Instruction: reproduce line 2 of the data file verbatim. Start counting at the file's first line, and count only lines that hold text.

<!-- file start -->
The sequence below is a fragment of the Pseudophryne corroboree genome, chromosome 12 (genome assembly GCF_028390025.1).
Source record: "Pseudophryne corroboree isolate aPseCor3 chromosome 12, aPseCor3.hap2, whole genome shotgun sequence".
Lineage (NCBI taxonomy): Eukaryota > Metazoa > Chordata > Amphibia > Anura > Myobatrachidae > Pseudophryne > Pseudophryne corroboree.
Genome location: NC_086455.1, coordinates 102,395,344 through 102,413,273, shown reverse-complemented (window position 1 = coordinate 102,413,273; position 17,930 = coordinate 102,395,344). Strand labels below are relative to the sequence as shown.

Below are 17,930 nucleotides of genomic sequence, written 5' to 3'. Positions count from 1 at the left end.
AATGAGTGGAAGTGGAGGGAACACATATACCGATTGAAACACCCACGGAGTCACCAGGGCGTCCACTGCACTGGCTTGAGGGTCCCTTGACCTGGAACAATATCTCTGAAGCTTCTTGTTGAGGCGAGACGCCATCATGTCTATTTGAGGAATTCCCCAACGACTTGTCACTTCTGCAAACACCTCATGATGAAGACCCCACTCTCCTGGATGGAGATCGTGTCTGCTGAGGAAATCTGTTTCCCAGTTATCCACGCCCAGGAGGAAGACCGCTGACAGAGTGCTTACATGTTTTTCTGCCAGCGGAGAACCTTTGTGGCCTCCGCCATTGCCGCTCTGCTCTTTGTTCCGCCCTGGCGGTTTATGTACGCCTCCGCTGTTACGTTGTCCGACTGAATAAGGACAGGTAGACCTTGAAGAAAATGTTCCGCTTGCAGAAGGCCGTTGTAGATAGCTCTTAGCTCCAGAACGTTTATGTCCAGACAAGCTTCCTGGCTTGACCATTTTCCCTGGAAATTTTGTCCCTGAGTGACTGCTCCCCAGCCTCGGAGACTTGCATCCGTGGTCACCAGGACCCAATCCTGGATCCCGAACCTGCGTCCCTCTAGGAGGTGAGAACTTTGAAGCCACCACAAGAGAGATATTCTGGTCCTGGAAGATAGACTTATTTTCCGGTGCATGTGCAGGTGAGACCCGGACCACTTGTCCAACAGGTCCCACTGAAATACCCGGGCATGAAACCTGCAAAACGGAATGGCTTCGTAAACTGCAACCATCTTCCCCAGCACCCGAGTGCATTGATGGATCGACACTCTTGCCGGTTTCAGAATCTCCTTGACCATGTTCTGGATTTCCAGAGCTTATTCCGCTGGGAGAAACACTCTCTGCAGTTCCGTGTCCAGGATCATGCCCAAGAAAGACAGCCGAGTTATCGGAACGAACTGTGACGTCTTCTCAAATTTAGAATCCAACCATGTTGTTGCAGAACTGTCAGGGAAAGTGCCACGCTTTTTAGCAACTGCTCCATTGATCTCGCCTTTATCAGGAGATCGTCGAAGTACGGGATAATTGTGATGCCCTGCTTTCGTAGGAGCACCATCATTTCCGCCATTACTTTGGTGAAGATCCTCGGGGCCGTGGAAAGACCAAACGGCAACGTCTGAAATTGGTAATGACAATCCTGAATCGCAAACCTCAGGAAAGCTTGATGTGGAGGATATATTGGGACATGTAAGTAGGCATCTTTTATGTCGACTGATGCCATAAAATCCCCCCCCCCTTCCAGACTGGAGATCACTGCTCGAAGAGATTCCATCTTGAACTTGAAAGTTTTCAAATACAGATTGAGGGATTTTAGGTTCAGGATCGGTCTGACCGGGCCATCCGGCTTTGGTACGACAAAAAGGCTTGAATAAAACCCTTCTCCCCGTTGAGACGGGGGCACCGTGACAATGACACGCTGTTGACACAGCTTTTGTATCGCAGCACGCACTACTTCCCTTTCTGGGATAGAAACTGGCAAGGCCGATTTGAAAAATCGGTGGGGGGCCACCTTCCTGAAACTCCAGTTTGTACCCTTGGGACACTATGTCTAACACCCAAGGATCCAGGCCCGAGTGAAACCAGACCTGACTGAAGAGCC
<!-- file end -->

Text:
Source record: "Pseudophryne corroboree isolate aPseCor3 chromosome 12, aPseCor3.hap2, whole genome shotgun sequence".